Jurors in the Hulk Hogan sex tape case ignored a plea for mercy Monday and added another $25 million to the $115 million they already awarded ex-wrestler Hulk Hogan.
The jury deliberated nearly four hours before deciding on the punitive part of the case.
Hogan had sued Gawker, founder Nick Denton and former editor A.J. Daulerio for violating his privacy by posting a snippet of a sex tape.
1. A $140 million dollar award seems ridiculously high, and may well be a threat to free speech. However, I’d be willing to bet $100 (donated to charity of the winner’s choice) that the award will be enormously lowered by a higher court – or overturned entirely.
2. Unless you’re arguing that high damages should never be awarded in any case where a press outlet is sued, the overly high jury award is a different issue from the question of whether or not the first amendment protects publishing nine seconds of video of people having sex, when not everyone in the video has consented to have the video made public.1
3 The fact that only nine seconds of sex tape were published without consent, rather than a longer clip, does not make publishing nine seconds okay.
4. This case is fundamentally about free speech vs the right to privacy. It is possible to think this case was rightly decided (other than the amount of the damages award), and still be in favor of free speech, because what we have is a matter of weighing two conflicting interests. If you don’t see any interest at all at stake here other than free speech, then I’m confused.
5. There was a case recently where a female sports broadcaster was filmed nude through a peephole in a hotel room, without her consent. She sued the hotel and won.
But suppose she had earlier given an interview in which she said that her job had really stringent appearance requirements, and she had to have a body as good as any swimsuit model’s in order to be a TV journalist; and then suppose Gawker had published the nude video. In that case, would the folks now arguing that Hogan’s right to privacy was lost the moment he publicly discussed his sex life, now be arguing that she lost her right to privacy the moment she publicly discussed what her body looked like? If not, what’s the difference?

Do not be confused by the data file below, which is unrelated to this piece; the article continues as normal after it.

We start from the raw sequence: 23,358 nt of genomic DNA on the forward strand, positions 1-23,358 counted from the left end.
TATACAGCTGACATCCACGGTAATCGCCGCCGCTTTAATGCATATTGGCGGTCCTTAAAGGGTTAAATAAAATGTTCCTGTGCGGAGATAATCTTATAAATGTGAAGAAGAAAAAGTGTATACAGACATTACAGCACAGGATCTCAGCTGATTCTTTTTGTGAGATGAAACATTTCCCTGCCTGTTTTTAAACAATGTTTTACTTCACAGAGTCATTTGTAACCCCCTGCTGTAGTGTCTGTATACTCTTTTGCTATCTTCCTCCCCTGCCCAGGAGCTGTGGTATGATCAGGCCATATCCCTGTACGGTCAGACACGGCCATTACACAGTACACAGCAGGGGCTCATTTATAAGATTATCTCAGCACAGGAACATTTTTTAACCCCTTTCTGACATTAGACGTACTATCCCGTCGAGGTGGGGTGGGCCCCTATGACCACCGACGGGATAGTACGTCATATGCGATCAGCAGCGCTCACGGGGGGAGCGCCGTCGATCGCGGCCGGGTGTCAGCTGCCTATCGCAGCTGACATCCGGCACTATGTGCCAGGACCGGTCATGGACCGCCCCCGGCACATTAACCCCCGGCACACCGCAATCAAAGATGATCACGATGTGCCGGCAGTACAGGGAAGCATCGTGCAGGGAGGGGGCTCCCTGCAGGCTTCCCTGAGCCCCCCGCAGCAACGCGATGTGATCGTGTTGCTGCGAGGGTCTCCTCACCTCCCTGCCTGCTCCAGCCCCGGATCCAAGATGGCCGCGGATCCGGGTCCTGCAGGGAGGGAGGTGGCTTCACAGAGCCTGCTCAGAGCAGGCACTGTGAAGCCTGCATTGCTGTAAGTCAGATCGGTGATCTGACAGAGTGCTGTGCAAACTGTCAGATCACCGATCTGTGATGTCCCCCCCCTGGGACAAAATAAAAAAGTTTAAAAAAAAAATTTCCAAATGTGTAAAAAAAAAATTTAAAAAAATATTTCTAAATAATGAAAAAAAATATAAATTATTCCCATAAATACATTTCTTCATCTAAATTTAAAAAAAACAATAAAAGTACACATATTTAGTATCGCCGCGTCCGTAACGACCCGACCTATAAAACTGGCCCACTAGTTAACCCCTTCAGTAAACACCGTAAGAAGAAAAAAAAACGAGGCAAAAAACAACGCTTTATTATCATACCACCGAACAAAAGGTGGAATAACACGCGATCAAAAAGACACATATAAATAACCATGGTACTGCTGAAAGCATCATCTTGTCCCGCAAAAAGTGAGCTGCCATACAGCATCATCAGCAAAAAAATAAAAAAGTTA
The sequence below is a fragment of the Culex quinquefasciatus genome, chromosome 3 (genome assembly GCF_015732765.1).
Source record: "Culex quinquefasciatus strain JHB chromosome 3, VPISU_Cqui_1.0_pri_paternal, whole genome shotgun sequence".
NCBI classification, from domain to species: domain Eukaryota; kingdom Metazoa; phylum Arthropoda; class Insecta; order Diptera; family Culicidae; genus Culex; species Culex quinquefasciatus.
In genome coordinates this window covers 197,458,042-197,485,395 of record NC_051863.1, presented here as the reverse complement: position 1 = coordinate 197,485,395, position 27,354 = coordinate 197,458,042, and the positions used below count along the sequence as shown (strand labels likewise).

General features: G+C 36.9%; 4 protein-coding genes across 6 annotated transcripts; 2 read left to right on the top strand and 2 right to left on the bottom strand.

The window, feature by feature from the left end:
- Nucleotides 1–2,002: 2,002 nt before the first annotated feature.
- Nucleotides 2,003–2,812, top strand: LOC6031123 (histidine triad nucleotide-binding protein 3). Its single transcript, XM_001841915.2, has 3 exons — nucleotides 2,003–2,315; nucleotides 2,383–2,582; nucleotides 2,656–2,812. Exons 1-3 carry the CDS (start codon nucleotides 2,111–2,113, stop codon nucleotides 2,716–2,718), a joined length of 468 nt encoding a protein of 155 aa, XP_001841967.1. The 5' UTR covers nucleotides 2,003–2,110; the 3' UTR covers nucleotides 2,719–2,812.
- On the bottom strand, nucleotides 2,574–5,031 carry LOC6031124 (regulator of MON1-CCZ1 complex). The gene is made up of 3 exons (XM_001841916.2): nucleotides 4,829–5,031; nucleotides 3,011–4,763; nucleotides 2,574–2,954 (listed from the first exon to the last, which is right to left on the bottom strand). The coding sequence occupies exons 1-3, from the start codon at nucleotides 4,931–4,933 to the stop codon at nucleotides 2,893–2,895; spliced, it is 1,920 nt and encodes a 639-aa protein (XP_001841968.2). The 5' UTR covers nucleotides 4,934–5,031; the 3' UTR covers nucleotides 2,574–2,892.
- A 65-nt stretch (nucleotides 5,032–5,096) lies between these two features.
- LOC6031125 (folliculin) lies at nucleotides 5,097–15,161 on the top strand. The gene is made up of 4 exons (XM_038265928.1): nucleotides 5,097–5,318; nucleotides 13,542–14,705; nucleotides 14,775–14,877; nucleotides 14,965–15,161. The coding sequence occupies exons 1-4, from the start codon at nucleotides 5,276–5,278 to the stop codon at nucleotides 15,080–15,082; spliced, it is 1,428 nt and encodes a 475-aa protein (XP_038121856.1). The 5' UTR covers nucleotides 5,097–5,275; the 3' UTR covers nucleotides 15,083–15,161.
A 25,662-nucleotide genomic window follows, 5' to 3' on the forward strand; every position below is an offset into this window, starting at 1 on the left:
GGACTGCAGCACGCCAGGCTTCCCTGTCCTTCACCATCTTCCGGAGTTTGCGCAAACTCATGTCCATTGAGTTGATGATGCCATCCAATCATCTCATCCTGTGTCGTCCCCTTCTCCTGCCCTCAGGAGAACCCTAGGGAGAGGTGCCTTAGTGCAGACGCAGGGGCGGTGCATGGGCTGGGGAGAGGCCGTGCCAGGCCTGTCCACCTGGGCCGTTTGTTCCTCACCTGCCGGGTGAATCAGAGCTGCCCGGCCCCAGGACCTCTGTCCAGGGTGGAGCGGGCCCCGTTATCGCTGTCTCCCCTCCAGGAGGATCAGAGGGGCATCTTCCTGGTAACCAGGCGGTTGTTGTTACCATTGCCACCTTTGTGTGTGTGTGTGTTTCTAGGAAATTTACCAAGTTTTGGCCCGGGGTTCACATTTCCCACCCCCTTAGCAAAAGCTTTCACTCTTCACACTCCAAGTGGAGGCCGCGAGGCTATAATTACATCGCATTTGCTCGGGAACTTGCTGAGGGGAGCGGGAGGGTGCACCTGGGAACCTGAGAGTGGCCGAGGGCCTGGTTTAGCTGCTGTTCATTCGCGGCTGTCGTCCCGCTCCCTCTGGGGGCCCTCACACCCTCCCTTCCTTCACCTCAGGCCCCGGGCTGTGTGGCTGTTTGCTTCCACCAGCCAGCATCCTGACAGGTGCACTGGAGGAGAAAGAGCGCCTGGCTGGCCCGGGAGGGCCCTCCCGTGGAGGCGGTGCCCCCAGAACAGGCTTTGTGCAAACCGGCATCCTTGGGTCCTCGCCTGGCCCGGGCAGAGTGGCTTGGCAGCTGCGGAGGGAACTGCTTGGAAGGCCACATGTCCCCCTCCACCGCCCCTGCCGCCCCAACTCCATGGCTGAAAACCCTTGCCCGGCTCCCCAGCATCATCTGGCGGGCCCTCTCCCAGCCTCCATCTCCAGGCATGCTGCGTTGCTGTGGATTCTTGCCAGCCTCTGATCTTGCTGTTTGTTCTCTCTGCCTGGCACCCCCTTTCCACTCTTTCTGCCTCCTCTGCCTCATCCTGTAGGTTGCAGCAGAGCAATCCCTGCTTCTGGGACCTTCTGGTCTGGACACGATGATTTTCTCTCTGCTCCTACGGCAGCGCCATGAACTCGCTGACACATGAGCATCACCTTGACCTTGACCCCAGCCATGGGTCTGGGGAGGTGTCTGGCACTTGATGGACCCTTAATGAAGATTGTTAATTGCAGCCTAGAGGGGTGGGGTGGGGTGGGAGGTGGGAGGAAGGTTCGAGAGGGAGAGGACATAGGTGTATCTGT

6. No one is arguing that Gawker didn’t have the right to report on what the content of the sex tapes are. Gawker’s right to report is not at issue here; only Gawker’s right to publish a sex tape without the consent of all the people in the sex tape.
7. Erwin Chemerinsky, Professor of First Amendment Law at the UC Irvine School of Law, wrote:
1st Amendment absolutists will worry about the “chilling effect” the verdict may have on speech, and will claim it’s impossible to draw a line between permissible and impermissible expression. Speech is speech.But I can imagine a clear rule: No videos of people having sex should be made public unless all of the participants consent. I think the media will survive the restriction.
We have many legal limitations on free speech – some of which I disagree with (such as many applications of copyright law).
But there are some legal limitations on free speech which don’t substantially impede anyone’s right to politic, to create, or to report. For example,, my right to free speech doesn’t extend to making a political speech in Sean Penn’s living room if Penn didn’t invite me in. Yet, that legal restriction hasn’t turned this country into Orwell’s 1984. We can have reasonable restrictions on speech – including admitting that all people, even celebrities, have some privacy rights – without putting all free speech under threat.
Given that, I don’t understand why so many people – including smart people I admire – consider a “No videos of people having sex should be made public unless all of the participants consent” rule to be a burden that free speech can’t survive.
- Actually, Hogan claims that he didn’t even know the video was being made, although other parties dispute this. [↩]